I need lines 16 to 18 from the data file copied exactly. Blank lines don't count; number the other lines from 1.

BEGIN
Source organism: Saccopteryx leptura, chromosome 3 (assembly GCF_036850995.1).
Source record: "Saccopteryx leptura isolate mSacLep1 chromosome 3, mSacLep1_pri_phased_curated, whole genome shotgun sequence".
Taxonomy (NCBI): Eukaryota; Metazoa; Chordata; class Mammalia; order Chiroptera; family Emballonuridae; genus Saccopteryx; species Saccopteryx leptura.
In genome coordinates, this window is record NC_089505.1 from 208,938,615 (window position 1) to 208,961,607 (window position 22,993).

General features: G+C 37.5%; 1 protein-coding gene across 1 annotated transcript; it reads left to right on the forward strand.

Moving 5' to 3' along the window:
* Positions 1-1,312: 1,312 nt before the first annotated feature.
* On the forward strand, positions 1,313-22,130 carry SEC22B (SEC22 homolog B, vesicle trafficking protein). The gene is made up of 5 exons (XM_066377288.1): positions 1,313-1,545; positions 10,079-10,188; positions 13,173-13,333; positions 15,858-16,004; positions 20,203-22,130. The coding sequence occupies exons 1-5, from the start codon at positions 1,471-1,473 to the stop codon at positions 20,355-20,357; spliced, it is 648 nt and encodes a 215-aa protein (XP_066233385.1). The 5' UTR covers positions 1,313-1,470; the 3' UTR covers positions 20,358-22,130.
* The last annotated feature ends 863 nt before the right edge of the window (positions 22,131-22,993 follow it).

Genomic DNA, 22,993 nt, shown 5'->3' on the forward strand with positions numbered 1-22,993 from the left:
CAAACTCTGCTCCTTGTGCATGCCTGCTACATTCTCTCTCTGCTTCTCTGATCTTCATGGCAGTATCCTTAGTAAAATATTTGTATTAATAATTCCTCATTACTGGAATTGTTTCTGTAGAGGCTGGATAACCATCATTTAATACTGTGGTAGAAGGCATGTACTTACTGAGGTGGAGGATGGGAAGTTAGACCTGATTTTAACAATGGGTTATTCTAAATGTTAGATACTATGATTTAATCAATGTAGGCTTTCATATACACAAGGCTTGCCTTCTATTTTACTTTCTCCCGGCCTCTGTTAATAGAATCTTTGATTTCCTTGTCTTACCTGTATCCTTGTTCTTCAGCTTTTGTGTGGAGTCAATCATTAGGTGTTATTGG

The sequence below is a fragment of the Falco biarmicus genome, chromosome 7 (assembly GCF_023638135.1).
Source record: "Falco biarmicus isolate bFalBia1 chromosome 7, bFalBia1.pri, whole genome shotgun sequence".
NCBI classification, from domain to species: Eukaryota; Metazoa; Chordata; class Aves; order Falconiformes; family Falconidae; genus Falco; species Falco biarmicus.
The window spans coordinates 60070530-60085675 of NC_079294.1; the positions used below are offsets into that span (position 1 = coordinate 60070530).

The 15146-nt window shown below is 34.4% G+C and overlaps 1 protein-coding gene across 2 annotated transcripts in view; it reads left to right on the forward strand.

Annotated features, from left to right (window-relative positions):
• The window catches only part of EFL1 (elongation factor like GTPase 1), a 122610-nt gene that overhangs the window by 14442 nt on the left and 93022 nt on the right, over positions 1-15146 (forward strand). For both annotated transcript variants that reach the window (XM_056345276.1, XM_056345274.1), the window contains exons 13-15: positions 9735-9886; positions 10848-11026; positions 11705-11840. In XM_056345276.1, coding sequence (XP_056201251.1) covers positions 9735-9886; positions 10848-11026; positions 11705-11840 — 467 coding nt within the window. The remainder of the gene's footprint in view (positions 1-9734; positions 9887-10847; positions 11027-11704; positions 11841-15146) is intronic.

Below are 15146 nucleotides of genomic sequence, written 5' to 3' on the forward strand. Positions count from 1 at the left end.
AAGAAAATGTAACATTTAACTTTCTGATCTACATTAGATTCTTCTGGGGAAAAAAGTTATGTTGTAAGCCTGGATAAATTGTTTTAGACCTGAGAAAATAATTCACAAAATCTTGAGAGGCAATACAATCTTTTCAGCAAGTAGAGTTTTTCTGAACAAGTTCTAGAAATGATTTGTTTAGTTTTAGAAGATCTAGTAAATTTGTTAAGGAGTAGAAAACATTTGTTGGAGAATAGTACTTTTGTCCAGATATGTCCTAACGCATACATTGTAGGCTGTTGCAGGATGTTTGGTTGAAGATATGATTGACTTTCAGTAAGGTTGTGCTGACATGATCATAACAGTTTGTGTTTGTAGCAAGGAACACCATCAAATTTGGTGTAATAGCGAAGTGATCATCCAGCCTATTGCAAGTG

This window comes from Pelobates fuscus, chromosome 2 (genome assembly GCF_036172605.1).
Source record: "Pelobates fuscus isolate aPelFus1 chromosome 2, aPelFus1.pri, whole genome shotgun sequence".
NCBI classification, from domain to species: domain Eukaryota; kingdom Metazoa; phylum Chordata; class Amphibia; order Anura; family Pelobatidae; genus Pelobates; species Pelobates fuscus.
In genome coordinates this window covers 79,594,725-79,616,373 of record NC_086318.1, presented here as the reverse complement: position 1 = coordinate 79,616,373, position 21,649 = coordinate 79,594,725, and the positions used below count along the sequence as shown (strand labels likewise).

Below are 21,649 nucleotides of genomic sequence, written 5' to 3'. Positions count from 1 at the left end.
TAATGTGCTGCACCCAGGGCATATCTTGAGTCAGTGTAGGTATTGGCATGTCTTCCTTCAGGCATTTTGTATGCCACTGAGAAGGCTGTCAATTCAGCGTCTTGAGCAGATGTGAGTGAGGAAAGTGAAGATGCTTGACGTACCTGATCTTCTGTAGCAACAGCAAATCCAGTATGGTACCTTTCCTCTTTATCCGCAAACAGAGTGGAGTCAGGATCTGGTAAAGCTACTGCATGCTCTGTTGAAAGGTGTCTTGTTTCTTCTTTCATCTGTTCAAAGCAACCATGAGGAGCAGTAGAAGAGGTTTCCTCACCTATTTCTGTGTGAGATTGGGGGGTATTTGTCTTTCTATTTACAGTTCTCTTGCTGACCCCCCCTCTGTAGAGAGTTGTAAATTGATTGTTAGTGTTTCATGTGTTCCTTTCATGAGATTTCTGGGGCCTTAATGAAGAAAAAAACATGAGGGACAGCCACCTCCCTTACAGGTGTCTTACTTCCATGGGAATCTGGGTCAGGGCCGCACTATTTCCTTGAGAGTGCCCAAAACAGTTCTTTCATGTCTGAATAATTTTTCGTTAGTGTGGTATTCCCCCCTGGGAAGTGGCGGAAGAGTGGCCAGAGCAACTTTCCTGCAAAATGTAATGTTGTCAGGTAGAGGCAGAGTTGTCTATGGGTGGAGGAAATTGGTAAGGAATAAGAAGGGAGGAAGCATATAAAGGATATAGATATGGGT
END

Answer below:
The 15146-nt window shown below is 34.4% G+C and overlaps 1 protein-coding gene across 2 annotated transcripts in view; it reads left to right on the forward strand.

Annotated features, from left to right (window-relative positions):
• The window catches only part of EFL1 (elongation factor like GTPase 1), a 122610-nt gene that overhangs the window by 14442 nt on the left and 93022 nt on the right, over positions 1-15146 (forward strand). For both annotated transcript variants that reach the window (XM_056345276.1, XM_056345274.1), the window contains exons 13-15: positions 9735-9886; positions 10848-11026; positions 11705-11840. In XM_056345276.1, coding sequence (XP_056201251.1) covers positions 9735-9886; positions 10848-11026; positions 11705-11840 — 467 coding nt within the window. The remainder of the gene's footprint in view (positions 1-9734; positions 9887-10847; positions 11027-11704; positions 11841-15146) is intronic.